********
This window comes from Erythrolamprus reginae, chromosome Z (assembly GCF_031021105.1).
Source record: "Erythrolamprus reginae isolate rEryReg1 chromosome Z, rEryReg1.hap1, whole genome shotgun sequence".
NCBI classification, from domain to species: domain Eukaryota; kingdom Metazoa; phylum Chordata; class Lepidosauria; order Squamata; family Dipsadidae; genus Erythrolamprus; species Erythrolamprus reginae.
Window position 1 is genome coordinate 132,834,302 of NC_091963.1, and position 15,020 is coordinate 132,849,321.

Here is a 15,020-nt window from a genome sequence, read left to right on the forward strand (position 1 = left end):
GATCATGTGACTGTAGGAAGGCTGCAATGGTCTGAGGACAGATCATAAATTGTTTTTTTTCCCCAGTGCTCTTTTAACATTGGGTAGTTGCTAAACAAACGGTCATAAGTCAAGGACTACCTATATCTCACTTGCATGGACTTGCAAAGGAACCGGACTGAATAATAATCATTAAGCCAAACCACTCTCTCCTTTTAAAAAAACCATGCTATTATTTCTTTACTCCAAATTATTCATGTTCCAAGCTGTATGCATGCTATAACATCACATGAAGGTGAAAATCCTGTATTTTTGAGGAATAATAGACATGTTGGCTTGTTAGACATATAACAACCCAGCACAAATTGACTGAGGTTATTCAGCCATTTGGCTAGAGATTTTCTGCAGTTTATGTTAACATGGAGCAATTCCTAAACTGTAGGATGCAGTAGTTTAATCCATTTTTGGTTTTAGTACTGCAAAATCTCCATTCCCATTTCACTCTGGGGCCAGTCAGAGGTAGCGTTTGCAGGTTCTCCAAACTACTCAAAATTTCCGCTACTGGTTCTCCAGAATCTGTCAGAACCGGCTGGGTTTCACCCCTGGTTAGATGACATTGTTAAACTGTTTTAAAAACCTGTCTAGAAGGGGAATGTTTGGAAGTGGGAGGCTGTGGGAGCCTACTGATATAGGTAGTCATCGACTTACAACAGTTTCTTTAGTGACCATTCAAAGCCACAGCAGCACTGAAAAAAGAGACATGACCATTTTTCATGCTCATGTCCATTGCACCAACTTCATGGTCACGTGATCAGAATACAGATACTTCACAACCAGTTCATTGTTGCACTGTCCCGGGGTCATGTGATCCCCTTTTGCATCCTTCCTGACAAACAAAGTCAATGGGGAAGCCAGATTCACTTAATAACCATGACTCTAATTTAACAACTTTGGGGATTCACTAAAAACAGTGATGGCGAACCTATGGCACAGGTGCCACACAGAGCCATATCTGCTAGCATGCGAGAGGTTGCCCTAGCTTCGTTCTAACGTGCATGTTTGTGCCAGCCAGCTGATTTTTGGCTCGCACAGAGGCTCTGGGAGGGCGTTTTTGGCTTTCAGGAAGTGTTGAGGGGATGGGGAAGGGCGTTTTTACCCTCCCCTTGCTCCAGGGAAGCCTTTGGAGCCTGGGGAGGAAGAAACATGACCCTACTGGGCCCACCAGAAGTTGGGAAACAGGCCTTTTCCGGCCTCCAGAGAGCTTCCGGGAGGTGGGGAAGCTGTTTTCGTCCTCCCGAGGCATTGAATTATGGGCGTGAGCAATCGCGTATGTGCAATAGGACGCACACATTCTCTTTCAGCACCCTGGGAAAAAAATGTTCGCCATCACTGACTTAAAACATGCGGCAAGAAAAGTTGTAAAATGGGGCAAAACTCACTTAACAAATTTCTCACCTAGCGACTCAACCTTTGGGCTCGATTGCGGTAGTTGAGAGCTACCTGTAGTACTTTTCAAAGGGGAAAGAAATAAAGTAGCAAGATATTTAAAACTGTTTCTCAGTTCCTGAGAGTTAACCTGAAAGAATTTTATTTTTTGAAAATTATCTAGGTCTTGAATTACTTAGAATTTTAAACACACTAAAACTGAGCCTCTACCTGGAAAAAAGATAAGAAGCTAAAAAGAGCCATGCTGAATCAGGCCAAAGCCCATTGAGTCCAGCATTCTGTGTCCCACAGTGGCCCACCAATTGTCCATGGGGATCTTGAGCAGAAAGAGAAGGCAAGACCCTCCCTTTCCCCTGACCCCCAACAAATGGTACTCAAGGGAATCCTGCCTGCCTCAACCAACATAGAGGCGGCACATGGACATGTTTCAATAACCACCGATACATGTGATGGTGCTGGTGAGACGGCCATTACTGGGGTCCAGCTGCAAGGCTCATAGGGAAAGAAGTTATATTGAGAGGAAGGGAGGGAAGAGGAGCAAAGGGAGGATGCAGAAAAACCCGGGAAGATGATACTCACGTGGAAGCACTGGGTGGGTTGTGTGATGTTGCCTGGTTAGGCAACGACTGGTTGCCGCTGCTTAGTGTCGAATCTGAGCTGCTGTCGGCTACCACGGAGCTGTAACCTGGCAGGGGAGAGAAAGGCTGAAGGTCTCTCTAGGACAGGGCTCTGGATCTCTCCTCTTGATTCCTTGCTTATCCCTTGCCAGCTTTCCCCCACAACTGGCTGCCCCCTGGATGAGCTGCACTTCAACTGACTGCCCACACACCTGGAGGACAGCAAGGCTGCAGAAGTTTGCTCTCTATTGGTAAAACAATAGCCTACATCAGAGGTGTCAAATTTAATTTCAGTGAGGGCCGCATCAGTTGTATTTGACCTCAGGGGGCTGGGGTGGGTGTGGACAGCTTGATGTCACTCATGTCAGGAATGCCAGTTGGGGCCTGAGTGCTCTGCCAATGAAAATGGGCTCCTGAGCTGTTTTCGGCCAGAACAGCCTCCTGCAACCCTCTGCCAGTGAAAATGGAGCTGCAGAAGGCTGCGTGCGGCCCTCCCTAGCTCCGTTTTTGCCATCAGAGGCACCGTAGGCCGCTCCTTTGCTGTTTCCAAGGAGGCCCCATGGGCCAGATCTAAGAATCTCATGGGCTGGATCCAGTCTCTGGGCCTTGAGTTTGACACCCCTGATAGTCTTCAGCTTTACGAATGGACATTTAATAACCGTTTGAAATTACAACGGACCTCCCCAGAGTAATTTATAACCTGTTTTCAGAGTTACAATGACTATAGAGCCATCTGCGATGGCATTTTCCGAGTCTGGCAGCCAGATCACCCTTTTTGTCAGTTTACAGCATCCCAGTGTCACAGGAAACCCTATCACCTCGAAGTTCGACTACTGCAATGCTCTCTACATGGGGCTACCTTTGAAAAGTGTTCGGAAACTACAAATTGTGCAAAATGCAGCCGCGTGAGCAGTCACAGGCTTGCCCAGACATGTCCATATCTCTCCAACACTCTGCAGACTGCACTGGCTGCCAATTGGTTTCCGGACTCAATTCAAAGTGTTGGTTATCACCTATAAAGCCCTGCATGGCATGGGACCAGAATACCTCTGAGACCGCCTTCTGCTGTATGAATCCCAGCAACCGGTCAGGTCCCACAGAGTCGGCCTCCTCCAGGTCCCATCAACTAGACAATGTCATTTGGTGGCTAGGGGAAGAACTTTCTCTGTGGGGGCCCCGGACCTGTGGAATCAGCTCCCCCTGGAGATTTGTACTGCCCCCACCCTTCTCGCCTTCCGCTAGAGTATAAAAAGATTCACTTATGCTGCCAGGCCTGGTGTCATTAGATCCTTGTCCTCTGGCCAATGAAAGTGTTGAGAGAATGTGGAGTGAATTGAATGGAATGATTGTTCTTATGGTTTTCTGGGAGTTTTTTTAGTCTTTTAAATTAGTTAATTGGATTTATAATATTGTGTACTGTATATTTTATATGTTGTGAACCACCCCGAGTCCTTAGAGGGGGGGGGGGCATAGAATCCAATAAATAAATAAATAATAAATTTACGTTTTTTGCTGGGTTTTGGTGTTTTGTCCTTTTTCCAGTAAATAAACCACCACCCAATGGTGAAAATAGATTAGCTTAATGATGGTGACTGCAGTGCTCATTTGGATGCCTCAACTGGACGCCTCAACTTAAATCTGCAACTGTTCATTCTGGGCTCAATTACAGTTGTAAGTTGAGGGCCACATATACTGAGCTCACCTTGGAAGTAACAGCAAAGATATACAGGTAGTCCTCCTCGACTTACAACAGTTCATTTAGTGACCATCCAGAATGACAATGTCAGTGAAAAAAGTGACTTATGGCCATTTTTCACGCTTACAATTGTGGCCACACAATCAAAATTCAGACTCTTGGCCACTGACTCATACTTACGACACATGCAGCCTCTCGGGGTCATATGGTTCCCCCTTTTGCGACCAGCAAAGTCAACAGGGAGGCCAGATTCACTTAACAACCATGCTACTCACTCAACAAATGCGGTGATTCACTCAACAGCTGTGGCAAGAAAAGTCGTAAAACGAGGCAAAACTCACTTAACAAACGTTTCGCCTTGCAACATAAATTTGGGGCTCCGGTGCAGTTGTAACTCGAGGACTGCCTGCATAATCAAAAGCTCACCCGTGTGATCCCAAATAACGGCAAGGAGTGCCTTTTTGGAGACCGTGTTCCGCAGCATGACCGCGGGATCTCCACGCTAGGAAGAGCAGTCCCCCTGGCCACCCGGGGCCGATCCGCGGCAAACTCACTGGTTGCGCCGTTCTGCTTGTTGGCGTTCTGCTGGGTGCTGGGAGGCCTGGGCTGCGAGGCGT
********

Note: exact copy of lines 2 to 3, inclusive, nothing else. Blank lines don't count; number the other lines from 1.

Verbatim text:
Source record: "Erythrolamprus reginae isolate rEryReg1 chromosome Z, rEryReg1.hap1, whole genome shotgun sequence".
NCBI classification, from domain to species: domain Eukaryota; kingdom Metazoa; phylum Chordata; class Lepidosauria; order Squamata; family Dipsadidae; genus Erythrolamprus; species Erythrolamprus reginae.